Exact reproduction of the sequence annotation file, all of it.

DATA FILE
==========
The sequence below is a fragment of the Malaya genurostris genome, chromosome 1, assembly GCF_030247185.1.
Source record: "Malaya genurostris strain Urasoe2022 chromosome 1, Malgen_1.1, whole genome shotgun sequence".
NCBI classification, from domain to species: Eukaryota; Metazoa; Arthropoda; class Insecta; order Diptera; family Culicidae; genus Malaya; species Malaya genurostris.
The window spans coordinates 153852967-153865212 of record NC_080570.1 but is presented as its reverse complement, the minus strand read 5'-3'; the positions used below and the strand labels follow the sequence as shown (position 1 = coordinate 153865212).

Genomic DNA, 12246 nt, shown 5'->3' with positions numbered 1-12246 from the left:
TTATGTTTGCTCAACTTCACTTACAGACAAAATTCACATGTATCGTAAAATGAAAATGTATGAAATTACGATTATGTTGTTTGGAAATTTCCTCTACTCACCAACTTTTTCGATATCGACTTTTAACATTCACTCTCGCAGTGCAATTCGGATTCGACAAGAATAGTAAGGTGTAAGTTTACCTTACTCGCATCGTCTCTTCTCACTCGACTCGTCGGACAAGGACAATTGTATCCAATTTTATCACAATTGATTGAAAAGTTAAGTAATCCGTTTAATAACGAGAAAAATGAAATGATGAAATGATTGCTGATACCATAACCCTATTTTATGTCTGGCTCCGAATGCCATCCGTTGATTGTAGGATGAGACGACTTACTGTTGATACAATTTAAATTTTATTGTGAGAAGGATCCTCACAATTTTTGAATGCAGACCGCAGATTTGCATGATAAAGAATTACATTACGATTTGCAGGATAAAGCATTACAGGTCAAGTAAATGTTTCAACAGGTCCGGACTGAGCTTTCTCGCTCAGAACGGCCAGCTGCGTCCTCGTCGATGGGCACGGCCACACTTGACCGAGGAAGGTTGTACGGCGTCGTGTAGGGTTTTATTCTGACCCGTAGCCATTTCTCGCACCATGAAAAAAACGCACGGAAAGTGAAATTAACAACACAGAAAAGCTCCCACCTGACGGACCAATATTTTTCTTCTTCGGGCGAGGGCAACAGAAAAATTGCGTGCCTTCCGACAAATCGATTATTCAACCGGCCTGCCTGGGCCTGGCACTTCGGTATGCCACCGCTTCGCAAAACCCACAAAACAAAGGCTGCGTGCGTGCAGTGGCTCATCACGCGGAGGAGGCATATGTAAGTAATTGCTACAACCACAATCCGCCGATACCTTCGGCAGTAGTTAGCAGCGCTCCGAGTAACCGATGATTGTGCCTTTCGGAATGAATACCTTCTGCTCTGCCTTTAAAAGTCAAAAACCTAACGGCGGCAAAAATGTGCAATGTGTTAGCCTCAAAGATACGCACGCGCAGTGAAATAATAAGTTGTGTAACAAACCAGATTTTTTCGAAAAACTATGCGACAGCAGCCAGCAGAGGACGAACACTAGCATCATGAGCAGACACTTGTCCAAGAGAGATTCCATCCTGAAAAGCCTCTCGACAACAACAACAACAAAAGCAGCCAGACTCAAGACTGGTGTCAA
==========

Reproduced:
The sequence below is a fragment of the Malaya genurostris genome, chromosome 1, assembly GCF_030247185.1.
Source record: "Malaya genurostris strain Urasoe2022 chromosome 1, Malgen_1.1, whole genome shotgun sequence".
NCBI classification, from domain to species: Eukaryota; Metazoa; Arthropoda; class Insecta; order Diptera; family Culicidae; genus Malaya; species Malaya genurostris.
The window spans coordinates 153852967-153865212 of record NC_080570.1 but is presented as its reverse complement, the minus strand read 5'-3'; the positions used below and the strand labels follow the sequence as shown (position 1 = coordinate 153865212).

Genomic DNA, 12246 nt, shown 5'->3' with positions numbered 1-12246 from the left:
TTATGTTTGCTCAACTTCACTTACAGACAAAATTCACATGTATCGTAAAATGAAAATGTATGAAATTACGATTATGTTGTTTGGAAATTTCCTCTACTCACCAACTTTTTCGATATCGACTTTTAACATTCACTCTCGCAGTGCAATTCGGATTCGACAAGAATAGTAAGGTGTAAGTTTACCTTACTCGCATCGTCTCTTCTCACTCGACTCGTCGGACAAGGACAATTGTATCCAATTTTATCACAATTGATTGAAAAGTTAAGTAATCCGTTTAATAACGAGAAAAATGAAATGATGAAATGATTGCTGATACCATAACCCTATTTTATGTCTGGCTCCGAATGCCATCCGTTGATTGTAGGATGAGACGACTTACTGTTGATACAATTTAAATTTTATTGTGAGAAGGATCCTCACAATTTTTGAATGCAGACCGCAGATTTGCATGATAAAGAATTACATTACGATTTGCAGGATAAAGCATTACAGGTCAAGTAAATGTTTCAACAGGTCCGGACTGAGCTTTCTCGCTCAGAACGGCCAGCTGCGTCCTCGTCGATGGGCACGGCCACACTTGACCGAGGAAGGTTGTACGGCGTCGTGTAGGGTTTTATTCTGACCCGTAGCCATTTCTCGCACCATGAAAAAAACGCACGGAAAGTGAAATTAACAACACAGAAAAGCTCCCACCTGACGGACCAATATTTTTCTTCTTCGGGCGAGGGCAACAGAAAAATTGCGTGCCTTCCGACAAATCGATTATTCAACCGGCCTGCCTGGGCCTGGCACTTCGGTATGCCACCGCTTCGCAAAACCCACAAAACAAAGGCTGCGTGCGTGCAGTGGCTCATCACGCGGAGGAGGCATATGTAAGTAATTGCTACAACCACAATCCGCCGATACCTTCGGCAGTAGTTAGCAGCGCTCCGAGTAACCGATGATTGTGCCTTTCGGAATGAATACCTTCTGCTCTGCCTTTAAAAGTCAAAAACCTAACGGCGGCAAAAATGTGCAATGTGTTAGCCTCAAAGATACGCACGCGCAGTGAAATAATAAGTTGTGTAACAAACCAGATTTTTTCGAAAAACTATGCGACAGCAGCCAGCAGAGGACGAACACTAGCATCATGAGCAGACACTTGTCCAAGAGAGATTCCATCCTGAAAAGCCTCTCGACAACAACAACAACAAAAGCAGCCAGACTCAAGACTGGTGTCAA